Major UK high street giant BrightHouse is reportedly on the brink of collapse and has “been forced to put administrators on standby”.
Britain’s biggest rent-to-own retailer is said to be facing potential insolvency in “a matter of weeks” due to a surge in compensation claims.
The collapse of BrightHouse, which has 240 stores across the UK, would plunge 2,400 employees’ jobs at risk.
A source close to BrightHouse shareholders told Sky News that although the potential collapse is not inevitable, it has become more likely in recent weeks.
It comes just months after the retailer announced plans to shut down 30 stores and axe 350 staff, having continued to struggle financially.
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Three years ago, in 2017, the retailer was ordered to pay back a staggering £14.8million to customers after the Financial Conduct Authority (FCA) found it had treated customers unfairly.
Then in 2018 the FCA announced plans to cap the amount of interest that rent-to-own retailers charge customers, which has hit the industry hard.
The cap, which means the maximum interest paid will be no more than the cost of the product itself, started in April 2018.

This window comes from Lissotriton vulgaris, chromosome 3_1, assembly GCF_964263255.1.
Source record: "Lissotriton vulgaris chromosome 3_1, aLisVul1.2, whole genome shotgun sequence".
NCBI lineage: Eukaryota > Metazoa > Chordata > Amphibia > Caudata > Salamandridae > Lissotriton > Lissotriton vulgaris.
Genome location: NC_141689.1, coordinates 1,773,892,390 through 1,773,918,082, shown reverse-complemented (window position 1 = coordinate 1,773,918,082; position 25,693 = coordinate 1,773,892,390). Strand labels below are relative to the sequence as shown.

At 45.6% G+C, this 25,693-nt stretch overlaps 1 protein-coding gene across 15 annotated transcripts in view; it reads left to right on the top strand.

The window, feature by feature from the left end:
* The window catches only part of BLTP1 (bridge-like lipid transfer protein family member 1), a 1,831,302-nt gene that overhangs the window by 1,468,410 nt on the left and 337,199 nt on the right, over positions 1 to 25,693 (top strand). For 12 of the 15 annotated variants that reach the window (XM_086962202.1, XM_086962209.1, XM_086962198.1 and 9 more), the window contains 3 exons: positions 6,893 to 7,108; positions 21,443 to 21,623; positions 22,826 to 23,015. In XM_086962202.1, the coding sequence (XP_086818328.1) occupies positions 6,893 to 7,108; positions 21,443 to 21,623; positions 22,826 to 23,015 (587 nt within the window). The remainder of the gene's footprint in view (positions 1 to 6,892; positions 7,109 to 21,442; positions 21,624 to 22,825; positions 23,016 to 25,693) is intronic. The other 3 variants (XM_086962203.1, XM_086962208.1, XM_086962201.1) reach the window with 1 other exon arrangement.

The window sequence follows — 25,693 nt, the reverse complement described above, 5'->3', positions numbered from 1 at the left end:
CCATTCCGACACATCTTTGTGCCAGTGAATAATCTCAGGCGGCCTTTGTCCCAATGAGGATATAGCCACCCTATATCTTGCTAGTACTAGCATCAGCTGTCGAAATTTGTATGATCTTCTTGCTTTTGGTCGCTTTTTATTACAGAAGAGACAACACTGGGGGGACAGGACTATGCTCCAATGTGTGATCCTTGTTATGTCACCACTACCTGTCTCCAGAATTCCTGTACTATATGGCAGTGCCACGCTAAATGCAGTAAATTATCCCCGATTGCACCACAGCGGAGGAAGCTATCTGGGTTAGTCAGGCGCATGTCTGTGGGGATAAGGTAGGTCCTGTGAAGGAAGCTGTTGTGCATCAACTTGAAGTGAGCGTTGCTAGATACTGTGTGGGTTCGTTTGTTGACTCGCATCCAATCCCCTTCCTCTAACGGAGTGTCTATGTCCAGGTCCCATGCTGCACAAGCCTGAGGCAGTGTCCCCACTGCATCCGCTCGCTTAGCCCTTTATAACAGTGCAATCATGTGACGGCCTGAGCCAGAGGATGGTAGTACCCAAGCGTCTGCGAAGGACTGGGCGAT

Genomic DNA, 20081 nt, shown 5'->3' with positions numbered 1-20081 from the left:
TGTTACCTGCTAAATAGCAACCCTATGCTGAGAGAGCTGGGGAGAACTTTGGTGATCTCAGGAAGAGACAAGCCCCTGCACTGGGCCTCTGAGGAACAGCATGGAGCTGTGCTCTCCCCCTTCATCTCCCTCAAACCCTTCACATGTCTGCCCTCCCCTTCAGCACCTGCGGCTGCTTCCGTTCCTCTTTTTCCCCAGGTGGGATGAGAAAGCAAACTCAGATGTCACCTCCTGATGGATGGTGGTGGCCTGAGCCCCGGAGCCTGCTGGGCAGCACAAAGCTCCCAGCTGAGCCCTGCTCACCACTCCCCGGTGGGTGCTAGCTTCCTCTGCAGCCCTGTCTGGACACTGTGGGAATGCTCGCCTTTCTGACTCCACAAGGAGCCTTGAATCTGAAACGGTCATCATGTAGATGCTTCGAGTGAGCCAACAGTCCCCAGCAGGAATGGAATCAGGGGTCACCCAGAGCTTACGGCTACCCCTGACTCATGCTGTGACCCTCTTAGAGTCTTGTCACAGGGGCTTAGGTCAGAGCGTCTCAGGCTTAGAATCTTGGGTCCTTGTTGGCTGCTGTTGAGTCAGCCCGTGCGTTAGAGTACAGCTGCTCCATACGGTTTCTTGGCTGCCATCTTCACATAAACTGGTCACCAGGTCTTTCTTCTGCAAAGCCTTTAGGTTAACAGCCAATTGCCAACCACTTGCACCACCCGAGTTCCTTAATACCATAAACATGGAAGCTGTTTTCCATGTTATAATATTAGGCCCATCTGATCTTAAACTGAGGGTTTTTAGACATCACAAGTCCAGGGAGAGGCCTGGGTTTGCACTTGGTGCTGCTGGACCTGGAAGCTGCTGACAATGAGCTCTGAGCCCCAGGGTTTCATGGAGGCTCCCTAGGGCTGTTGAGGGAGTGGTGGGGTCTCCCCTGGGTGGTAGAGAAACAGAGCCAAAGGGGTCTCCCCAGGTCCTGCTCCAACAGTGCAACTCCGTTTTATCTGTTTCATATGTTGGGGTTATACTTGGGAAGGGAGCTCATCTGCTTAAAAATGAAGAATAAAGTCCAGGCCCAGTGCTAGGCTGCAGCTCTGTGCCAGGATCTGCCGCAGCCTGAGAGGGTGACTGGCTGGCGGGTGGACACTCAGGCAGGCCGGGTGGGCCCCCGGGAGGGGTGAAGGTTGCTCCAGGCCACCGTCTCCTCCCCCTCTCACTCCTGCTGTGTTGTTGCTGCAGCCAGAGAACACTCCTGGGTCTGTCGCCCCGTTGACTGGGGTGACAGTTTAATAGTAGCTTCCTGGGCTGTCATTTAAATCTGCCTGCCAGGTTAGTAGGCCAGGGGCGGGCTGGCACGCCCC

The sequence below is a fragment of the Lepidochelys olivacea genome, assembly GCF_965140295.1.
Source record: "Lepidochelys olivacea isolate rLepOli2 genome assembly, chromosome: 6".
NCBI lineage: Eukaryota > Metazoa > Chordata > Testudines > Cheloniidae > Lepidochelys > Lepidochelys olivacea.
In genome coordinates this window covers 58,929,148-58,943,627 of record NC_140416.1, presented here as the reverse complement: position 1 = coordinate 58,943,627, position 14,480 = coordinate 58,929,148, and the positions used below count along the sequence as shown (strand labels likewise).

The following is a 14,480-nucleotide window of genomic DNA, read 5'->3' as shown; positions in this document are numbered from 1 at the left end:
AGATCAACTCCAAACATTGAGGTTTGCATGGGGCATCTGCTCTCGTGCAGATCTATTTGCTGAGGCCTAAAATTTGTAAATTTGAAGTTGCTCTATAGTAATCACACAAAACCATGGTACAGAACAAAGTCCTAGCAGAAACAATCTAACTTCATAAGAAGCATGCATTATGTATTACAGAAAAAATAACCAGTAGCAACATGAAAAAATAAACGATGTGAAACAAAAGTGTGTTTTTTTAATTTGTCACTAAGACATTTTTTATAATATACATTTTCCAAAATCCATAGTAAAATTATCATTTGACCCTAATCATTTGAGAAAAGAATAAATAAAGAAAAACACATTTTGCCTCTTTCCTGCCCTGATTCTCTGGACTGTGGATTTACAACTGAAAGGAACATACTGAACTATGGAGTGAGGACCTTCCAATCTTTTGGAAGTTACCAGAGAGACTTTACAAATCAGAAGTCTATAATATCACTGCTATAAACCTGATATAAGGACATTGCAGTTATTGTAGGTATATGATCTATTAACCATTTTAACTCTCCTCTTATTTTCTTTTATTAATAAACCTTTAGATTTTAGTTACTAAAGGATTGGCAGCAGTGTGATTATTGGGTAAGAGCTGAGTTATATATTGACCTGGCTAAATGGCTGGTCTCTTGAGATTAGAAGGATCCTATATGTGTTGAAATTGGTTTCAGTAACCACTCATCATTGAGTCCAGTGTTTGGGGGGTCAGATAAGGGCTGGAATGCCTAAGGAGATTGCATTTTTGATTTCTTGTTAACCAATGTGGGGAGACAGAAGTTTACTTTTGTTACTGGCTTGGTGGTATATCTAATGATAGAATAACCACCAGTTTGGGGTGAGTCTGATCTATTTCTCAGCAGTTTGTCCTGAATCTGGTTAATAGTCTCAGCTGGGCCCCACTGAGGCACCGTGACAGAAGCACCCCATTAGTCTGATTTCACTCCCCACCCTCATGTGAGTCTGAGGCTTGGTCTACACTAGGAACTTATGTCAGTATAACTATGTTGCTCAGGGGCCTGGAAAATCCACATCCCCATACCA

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Just five months later BrightHouse then reported a £2.2million slump – with a rise in pre-tax loses from £19.9million to £22.1million in the six months to September 29, 2018.
Rent-to-own customers make monthly payments on products at retailers like these until they have paid in full.
But the price can quickly mount up because of interest rates that can reach 99% a year.
The FCA’s rule change now means, for example, if a fridge costs £200, customers will pay no more than £400.
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The change had come after the FCA found 400,000 people were paying an extra £23million a year on goods such as TVs and fridges due to overpricing and excessive interest charges.
A BrightHouse spokesman said: "BrightHouse is exploring a range of options to cap its exposure to claims for historic mis-selling.
"Recent updates, most recently on 28 February, have quantified the provisions raised against the cost of these.
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"To be successful in this, BrightHouse needs the support of its stakeholders and is currently in active discussions with them.
"Naturally, the protection of value in the business and safeguarding of customers' interests are core to our planning."
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